Security researchers from Eclypsium have developed a tool that enterprise administrators can use to scan their corporate networks or their remote employees' home networks for unpatched MikroTik routers that have been continuously abused in recent years by different cybercriminal groups.
MikroTik is a Latvian company that manufactures networking devices for the home, business and ISP markets around the world. These include routers, switches and wireless access points. What makes MikroTik devices particularly popular is the computing power and features they offer at a very competitive price point compared to home office and enterprise-grade devices from other manufacturers.
Researchers from firmware and hardware security firm Eclypsium became interested in studying the attack surface of internet exposed MikroTik devices after operators of the notorious TrickBot botnet used compromised MikroTik routers to regain control of the botnet after Microsoft managed to take over and shut down the botnet's traditional command-and-control servers last year.
Eclypsium had previously researched TrickBot, a Trojan known to serve as a malware delivery platform, including for the Ryuk ransomware, when its creators added a module capable of infecting the low-level firmware (UEFI) of victim computers.
A history of MikroTik routers abuse
Several serious vulnerabilities and exploits have been identified in MikroTik's RouterOS firmware over the past few years that allow devices to be compromised both from the internet or from inside local networks without authentication. Some of these vulnerabilities have publicly available exploits that have been integrated into various botnets and other attacks.
The flaws include:
- CVE-2018-7445, a buffer overflow in the RouterOS (version 6.41.3 and lower) SMB service when processing NetBIOS session request messages
- CVE-2018-14847, a directory traversal flaw that can be exploited through the RouterOS (version 6.42 and lower) WinBox management interface without authentication to read credentials and write arbitrary files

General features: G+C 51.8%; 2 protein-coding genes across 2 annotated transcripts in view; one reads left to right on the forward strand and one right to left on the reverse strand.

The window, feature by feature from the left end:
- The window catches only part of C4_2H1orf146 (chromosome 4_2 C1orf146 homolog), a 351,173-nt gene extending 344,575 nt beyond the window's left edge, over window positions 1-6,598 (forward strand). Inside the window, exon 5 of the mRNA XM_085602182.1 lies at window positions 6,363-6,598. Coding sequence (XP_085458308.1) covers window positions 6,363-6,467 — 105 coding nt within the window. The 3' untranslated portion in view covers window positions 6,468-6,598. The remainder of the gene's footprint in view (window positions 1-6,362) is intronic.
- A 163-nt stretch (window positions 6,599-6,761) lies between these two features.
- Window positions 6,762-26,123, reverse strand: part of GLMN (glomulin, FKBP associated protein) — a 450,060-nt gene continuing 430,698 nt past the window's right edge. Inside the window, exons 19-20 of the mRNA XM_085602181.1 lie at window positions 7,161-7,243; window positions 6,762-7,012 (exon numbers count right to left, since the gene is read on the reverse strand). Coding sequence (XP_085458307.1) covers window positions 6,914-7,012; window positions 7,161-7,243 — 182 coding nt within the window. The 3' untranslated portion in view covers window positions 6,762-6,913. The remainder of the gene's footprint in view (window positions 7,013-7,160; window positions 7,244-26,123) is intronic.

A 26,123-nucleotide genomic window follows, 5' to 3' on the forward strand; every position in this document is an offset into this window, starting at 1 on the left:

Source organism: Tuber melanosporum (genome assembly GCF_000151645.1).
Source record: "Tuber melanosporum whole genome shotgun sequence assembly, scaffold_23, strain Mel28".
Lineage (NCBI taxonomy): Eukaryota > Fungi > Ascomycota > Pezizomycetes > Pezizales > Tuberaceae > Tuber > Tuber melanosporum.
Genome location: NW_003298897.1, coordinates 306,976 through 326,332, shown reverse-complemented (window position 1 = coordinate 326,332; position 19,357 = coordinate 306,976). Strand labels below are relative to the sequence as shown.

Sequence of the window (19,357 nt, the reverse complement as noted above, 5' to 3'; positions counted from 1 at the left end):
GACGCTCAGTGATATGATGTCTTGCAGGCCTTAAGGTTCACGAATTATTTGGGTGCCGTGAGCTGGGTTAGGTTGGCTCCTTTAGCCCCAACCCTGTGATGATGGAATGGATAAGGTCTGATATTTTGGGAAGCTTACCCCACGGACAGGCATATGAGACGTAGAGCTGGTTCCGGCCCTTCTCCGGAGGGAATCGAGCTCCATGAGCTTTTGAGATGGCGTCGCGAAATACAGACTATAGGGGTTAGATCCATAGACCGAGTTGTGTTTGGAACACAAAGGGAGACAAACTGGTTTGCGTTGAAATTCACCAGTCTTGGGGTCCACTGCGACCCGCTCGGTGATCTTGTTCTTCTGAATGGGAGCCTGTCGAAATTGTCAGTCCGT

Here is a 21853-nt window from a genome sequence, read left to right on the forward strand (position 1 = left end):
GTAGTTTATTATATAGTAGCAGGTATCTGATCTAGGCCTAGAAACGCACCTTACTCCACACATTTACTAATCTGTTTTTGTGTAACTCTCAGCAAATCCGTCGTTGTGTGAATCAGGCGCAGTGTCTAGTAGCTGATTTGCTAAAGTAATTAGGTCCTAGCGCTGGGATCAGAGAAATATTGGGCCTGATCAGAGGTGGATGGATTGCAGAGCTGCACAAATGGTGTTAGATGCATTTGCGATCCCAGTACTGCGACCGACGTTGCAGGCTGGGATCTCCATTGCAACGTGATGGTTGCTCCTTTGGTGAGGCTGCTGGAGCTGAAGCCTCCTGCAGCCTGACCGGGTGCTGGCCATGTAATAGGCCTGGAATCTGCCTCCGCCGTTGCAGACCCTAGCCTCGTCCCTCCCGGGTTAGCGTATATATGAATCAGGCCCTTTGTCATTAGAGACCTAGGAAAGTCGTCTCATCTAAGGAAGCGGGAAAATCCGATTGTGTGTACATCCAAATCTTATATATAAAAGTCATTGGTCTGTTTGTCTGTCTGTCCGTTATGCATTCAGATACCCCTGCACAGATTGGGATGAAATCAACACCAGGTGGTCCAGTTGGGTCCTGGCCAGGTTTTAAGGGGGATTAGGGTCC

- CVE-2019-3978 and CVE-2019-3977 a DNS cache poisoning issue and insufficient firmware upgrade validation that can be used to downgrade MikroTik routers to older and vulnerable RouterOS versions
The US Cybersecurity and Infrastructure Security Agency (CISA) included CVE-2018-14847 in its catalog of commonly exploited vulnerabilities.
MikroTik routers have been a popular target for years for both cybercriminals and more sophisticated attackers. The Vault 7 database of offensive exploits believed to be used by the CIA that was published by Wikileaks in 2017 included an exploit for MikroTik routers codenamed ChimayRed.
In 2018, the FBI and DOJ announced the disruption of a highly sophisticated botnet called VPNfilter that infected over 500,000 routers from multiple manufacturers, including MikroTik. The botnet was attributed to a group tracked by the security industry as APT28 or Fancy Bear, and which is believed to be the hacking division of Russia's foreign intelligence service, the GRU.
In January 2019, exploit acquisition platform Zerodium, which caters to government agencies, offered over $100,000 for working zero-day exploits in MikroTik RouterOS.
Compromised MikroTik routers have been used to inject Web-based cryptomining scripts into HTTP traffic passing through them and make up the Meris botnet. This botnet has been used to launch some of the biggest DDoS attacks in recent years, including one that peaked at 17.2 million requests per second against a Cloudflare customer.
Meris exploits CVE-2018-14847 to infect MikroTik routers that use outdated firmware, but there is also evidence that a Windows Trojan and botnet called Glupteba is attacking MikroTik routers from inside local networks to deploy Meris on them. Google just announced an operation that aimed to take down the Glupteba botnet.
How many vulnerable MikroTik routers are out there?
The Eclypsium researchers used the Shodan search engine and found over 2 million MikroTik routers that have one of their management interfaces exposed to the internet: SSH, WinBox or the HTTP API.